But if throwing out cash for projects that don’t have immediate name recognition is anathema for big studios today, watching Dune reminds us to embrace chance instead of betting on a sure thing. It’s true that the specific outcome here—financial failure, critical embarrassment—doesn’t exactly endorse risk. But we remember what Lynch, his cast, his effects team, his producers, his engineers and everyone involved in making Dune accomplished here. Ansen astutely points out that Dune endures in memory because of imagery, comparing his recollections of the film with his recollections of Superman, which performed better commercially and, he adds, is pretty darn good. Despite all that, “[Superman] doesn’t stick with you the way that Dune sticks with you,” says Ansen, “and it’s not about storytelling.”

“The storytelling isn’t particularly great in the movie, and that’s one of the reasons why it wasn’t a commercial hit, but boy, it’s a visionary thing,” he explains. “Even for all its flaws, I think it’s much more interesting than most of the Hollywood science fiction fare.”

Dune tries, and succeeds, in creating something that lasts, and to create something that lasts when that something is rooted so deeply in the psyche of its author is a titanic challenge. Frederick Elmes, second unit cinematographer, notes that as a consequence, “everything had to be made,” from the costumes to the weapons to the sets to the miniatures. (“That blasted worm,” groans production coordinator Golda Offenheim on the Dune Models & Miniatures featurette. “We’re not going to discuss worms, are we?”)

Nothing could be recycled from past productions. The crew’s only option was to build Dune’s world from the ground up using Herbert’s insights as raw material. This is a daunting task made more daunting given that Herbert, according to Oppenheim, couldn’t explain to the people involved what anything in the novel meant to him. She doesn’t elaborate or provide specific examples, but recalls that he always pointed people to Dune’s indexes instead of breaking down details of plot, or the Dune universe, or the characters—and that maybe this contributed to the ultimate lurching, bizarre qualities that audiences tend to think of first when Lynch’s film is mentioned in casual conversation.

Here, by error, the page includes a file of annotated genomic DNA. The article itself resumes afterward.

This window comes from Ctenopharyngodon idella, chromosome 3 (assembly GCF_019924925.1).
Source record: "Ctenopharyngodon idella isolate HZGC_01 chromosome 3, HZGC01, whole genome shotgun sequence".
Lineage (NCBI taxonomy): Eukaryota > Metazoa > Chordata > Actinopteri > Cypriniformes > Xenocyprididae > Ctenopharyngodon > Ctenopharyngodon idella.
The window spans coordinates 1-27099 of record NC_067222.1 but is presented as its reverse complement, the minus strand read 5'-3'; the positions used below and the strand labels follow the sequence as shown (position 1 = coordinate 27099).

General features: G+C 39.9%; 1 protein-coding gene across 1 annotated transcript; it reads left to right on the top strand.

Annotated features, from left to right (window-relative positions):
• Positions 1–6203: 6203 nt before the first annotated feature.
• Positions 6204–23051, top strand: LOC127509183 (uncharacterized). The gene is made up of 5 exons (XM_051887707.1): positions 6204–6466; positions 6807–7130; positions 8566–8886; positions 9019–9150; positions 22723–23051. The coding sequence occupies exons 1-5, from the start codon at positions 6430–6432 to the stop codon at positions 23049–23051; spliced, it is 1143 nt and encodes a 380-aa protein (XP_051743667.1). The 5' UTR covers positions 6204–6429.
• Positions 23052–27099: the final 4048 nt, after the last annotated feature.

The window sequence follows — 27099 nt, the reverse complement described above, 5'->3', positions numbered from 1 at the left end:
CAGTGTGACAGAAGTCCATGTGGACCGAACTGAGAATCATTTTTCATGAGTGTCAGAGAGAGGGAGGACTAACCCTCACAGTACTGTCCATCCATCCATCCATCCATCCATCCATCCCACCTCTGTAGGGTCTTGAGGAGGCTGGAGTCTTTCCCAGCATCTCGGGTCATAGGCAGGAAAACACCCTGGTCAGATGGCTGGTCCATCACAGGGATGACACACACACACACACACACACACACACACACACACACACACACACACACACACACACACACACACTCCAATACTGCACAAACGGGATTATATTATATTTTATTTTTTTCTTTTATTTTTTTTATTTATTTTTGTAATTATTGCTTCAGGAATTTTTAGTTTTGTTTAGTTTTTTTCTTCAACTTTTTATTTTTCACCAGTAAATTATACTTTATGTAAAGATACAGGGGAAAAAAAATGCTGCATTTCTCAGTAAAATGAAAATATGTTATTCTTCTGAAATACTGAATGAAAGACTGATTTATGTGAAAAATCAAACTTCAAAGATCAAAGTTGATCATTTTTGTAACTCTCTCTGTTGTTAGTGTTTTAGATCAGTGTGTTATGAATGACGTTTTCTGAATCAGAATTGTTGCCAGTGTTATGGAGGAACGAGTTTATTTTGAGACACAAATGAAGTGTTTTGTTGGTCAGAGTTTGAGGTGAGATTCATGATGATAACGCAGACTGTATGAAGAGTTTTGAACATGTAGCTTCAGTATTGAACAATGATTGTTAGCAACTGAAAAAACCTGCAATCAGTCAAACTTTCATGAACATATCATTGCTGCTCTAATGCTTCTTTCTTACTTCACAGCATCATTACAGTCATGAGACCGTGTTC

“There are some books that should never be made into movies,” declares Harlan Ellison, screenwriter and one of the film’s few defenders via his 1989 book Harlan Ellison’s Watching.

He’s right. Some books don’t lend themselves to cinema. But Ellison isn’t quite right about Dune, which probably shouldn’t have been made into a movie, much less two movies, much less a miniseries. But as Villeneuve’s take on the source material lumbers from the Rialto to HBO Max and into theaters, we should all be grateful Lynch did it first. To hear Kyle MacLachlan, playing Paul Atreides (the son of the fallen House Atreides, the novel’s protagonist-cum-eventual god-ascendant), talk about Lynch as cool and composed on set clangs with Lynch’s determined refusal to say anything about his Dune. Arrow has put together a strong case as to why the filmmaker should.

Bostonian culture journalist Andy Crump covers the movies, beer, music, and being a dad for way too many outlets, perhaps even yours. He has contributed to Paste since 2013. You can follow him on Twitter and find his collected work at his personal blog. He’s composed of roughly 65% craft beer.